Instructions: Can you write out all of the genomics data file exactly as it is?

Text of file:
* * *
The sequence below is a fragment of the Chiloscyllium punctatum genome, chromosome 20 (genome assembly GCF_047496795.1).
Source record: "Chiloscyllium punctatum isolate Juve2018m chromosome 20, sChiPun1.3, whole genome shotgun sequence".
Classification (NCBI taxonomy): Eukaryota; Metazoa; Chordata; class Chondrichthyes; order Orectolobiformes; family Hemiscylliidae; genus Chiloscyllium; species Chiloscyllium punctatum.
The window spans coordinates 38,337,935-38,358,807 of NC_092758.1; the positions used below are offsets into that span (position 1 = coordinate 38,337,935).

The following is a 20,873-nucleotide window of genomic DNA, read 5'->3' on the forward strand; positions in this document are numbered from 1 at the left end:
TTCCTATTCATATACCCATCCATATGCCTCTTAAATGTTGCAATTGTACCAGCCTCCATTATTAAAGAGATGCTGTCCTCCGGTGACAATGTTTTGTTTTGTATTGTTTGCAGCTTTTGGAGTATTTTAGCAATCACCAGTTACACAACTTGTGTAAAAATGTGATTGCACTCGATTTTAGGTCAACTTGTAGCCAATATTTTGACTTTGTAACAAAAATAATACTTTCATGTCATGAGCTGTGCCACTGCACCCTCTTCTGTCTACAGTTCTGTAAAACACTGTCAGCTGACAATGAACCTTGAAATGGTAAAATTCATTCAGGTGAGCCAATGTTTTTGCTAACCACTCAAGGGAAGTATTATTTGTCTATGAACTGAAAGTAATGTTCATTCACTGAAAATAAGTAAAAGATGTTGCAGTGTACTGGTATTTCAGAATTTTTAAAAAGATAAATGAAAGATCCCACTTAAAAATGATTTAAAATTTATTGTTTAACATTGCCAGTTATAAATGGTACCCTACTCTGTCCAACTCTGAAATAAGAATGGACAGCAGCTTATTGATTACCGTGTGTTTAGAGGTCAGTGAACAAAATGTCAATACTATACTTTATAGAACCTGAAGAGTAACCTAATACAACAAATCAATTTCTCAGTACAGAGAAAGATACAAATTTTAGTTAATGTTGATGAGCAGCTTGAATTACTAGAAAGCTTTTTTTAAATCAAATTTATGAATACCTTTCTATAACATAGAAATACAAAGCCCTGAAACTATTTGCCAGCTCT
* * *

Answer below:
The sequence below is a fragment of the Chiloscyllium punctatum genome, chromosome 20 (genome assembly GCF_047496795.1).
Source record: "Chiloscyllium punctatum isolate Juve2018m chromosome 20, sChiPun1.3, whole genome shotgun sequence".
Classification (NCBI taxonomy): Eukaryota; Metazoa; Chordata; class Chondrichthyes; order Orectolobiformes; family Hemiscylliidae; genus Chiloscyllium; species Chiloscyllium punctatum.
The window spans coordinates 38,337,935-38,358,807 of NC_092758.1; the positions used below are offsets into that span (position 1 = coordinate 38,337,935).

The following is a 20,873-nucleotide window of genomic DNA, read 5'->3' on the forward strand; positions in this document are numbered from 1 at the left end:
TTCCTATTCATATACCCATCCATATGCCTCTTAAATGTTGCAATTGTACCAGCCTCCATTATTAAAGAGATGCTGTCCTCCGGTGACAATGTTTTGTTTTGTATTGTTTGCAGCTTTTGGAGTATTTTAGCAATCACCAGTTACACAACTTGTGTAAAAATGTGATTGCACTCGATTTTAGGTCAACTTGTAGCCAATATTTTGACTTTGTAACAAAAATAATACTTTCATGTCATGAGCTGTGCCACTGCACCCTCTTCTGTCTACAGTTCTGTAAAACACTGTCAGCTGACAATGAACCTTGAAATGGTAAAATTCATTCAGGTGAGCCAATGTTTTTGCTAACCACTCAAGGGAAGTATTATTTGTCTATGAACTGAAAGTAATGTTCATTCACTGAAAATAAGTAAAAGATGTTGCAGTGTACTGGTATTTCAGAATTTTTAAAAAGATAAATGAAAGATCCCACTTAAAAATGATTTAAAATTTATTGTTTAACATTGCCAGTTATAAATGGTACCCTACTCTGTCCAACTCTGAAATAAGAATGGACAGCAGCTTATTGATTACCGTGTGTTTAGAGGTCAGTGAACAAAATGTCAATACTATACTTTATAGAACCTGAAGAGTAACCTAATACAACAAATCAATTTCTCAGTACAGAGAAAGATACAAATTTTAGTTAATGTTGATGAGCAGCTTGAATTACTAGAAAGCTTTTTTTAAATCAAATTTATGAATACCTTTCTATAACATAGAAATACAAAGCCCTGAAACTATTTGCCAGCTCT